When to Prune Apple Trees
We want to do all of our major pruning work when the tree is dormant, which means winter pruning apple trees is the way to go Keep in mind we don’t want to unnecessarily stress the tree by pruning it early in the winter when it could still be exposed to extreme cold in certain geographies.
Prune after the coldest part of winter has passed. In northern climates that usually means late February or Early March. We don’t want to wait so long that buds are starting to swell! Pruning apple trees after buds have started to develop for the spring will stress the tree so it cannot grow properly.
Minor summer pruning can be done just to remove water sprouts (the little branches that decide to grow STRAIGHT UP) or suckers around the base of the tree. Make sure any pruning done is relatively minimal. If you remove too much foliage or wood, the tree will not have enough energy to put into ripening fruit. Excessively summer pruning apple trees will also make them more susceptible to cold damage later on.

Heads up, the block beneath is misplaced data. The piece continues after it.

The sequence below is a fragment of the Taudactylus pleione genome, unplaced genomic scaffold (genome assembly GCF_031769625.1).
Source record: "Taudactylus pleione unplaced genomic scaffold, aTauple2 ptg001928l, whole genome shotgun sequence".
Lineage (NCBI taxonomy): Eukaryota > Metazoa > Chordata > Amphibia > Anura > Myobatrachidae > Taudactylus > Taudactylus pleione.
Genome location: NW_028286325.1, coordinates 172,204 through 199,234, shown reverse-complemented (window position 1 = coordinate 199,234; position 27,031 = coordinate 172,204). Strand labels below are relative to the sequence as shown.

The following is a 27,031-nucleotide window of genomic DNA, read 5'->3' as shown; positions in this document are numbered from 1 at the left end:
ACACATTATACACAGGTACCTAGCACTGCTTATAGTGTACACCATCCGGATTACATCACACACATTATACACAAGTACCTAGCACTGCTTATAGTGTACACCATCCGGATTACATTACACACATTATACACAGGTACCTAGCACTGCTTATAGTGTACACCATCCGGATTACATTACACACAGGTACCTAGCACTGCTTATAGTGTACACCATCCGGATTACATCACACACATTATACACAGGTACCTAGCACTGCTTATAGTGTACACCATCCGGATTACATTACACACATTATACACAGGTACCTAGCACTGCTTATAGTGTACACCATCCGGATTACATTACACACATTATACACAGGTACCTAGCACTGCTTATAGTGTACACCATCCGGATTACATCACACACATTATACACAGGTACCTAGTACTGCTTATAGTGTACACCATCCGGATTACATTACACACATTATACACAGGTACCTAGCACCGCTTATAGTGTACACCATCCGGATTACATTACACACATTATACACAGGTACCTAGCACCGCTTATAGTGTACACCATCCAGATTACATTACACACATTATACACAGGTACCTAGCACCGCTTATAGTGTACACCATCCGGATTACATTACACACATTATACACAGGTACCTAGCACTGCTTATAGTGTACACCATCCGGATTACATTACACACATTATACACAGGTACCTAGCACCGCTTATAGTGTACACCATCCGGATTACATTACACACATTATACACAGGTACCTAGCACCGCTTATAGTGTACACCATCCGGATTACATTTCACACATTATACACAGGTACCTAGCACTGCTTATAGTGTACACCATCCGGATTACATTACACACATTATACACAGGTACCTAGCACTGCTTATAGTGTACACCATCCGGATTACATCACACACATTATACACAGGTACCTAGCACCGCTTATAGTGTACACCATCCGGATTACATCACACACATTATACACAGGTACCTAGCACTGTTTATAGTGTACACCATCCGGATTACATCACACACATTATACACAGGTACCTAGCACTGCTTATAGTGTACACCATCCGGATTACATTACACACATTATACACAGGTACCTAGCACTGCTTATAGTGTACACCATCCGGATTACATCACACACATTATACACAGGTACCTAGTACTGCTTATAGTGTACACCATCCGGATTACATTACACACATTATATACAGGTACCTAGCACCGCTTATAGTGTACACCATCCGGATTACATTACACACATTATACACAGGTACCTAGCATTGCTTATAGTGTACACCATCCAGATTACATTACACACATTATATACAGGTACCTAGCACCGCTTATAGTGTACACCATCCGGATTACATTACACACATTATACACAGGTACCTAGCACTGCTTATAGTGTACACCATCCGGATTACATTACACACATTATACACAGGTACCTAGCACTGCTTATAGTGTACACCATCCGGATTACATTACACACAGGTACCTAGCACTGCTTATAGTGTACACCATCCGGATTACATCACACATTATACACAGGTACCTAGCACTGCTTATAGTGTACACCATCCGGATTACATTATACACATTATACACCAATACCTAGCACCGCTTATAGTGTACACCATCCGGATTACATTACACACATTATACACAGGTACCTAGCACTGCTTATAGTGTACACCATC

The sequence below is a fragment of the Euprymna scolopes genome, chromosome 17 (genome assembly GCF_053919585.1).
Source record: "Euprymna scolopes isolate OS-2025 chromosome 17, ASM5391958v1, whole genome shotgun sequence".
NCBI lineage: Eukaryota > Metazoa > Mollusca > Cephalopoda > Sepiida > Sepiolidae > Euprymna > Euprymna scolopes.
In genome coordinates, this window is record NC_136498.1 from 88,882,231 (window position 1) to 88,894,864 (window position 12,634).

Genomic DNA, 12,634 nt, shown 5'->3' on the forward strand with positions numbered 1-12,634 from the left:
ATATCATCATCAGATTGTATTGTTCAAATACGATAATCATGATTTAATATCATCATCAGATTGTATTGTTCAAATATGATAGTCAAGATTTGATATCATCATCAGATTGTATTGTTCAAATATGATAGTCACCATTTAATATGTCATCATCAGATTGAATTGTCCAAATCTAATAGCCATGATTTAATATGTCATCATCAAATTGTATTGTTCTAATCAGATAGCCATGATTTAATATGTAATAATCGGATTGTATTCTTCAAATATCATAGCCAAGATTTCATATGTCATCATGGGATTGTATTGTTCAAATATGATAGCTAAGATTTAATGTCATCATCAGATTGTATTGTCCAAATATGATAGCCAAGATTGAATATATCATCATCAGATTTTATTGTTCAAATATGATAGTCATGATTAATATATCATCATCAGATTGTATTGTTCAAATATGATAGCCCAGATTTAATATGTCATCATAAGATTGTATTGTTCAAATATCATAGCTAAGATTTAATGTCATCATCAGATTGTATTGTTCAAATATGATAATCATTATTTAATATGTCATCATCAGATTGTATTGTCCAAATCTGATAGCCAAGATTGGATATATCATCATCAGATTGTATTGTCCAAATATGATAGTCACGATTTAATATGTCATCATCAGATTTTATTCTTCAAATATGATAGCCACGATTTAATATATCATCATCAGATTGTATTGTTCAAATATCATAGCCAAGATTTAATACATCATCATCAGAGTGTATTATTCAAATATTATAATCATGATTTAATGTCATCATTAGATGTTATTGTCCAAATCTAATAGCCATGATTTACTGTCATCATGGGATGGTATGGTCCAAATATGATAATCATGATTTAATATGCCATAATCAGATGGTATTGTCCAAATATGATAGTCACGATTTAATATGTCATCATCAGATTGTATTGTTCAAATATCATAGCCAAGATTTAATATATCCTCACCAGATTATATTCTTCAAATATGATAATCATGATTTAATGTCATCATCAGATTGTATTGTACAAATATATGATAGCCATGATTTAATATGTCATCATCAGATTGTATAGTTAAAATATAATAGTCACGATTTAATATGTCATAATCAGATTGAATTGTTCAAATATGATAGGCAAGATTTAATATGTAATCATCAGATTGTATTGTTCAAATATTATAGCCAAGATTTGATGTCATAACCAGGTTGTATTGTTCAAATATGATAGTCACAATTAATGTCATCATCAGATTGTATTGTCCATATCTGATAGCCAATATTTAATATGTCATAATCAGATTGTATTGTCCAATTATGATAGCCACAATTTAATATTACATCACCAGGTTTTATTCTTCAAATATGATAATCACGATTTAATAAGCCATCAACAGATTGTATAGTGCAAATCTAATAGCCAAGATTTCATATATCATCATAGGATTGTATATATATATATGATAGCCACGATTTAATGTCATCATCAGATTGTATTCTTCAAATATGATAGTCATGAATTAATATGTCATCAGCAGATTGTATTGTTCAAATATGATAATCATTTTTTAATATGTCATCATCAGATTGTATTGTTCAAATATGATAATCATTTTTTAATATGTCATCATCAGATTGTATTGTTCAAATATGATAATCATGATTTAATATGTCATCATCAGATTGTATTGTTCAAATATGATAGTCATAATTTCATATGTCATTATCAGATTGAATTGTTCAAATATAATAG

Pruning Apple Trees in the First 5 Years
Proper pruning of an apple tree in the first few years of growth is ABSOLUTELY essential to the long-term health and productivity of the tree. These years are critical to shaping the tree and providing the backbone for the years to come.
Brand New Tree
New trees usually come in one of two forms – bare root or potted.
- Bare Root Tree – These trees are dormant, so nurseries can ship them as long as temperatures aren’t too warm or cold. The nursery will dig up the tree, rough prune the roots and branches, and sell it to the grower.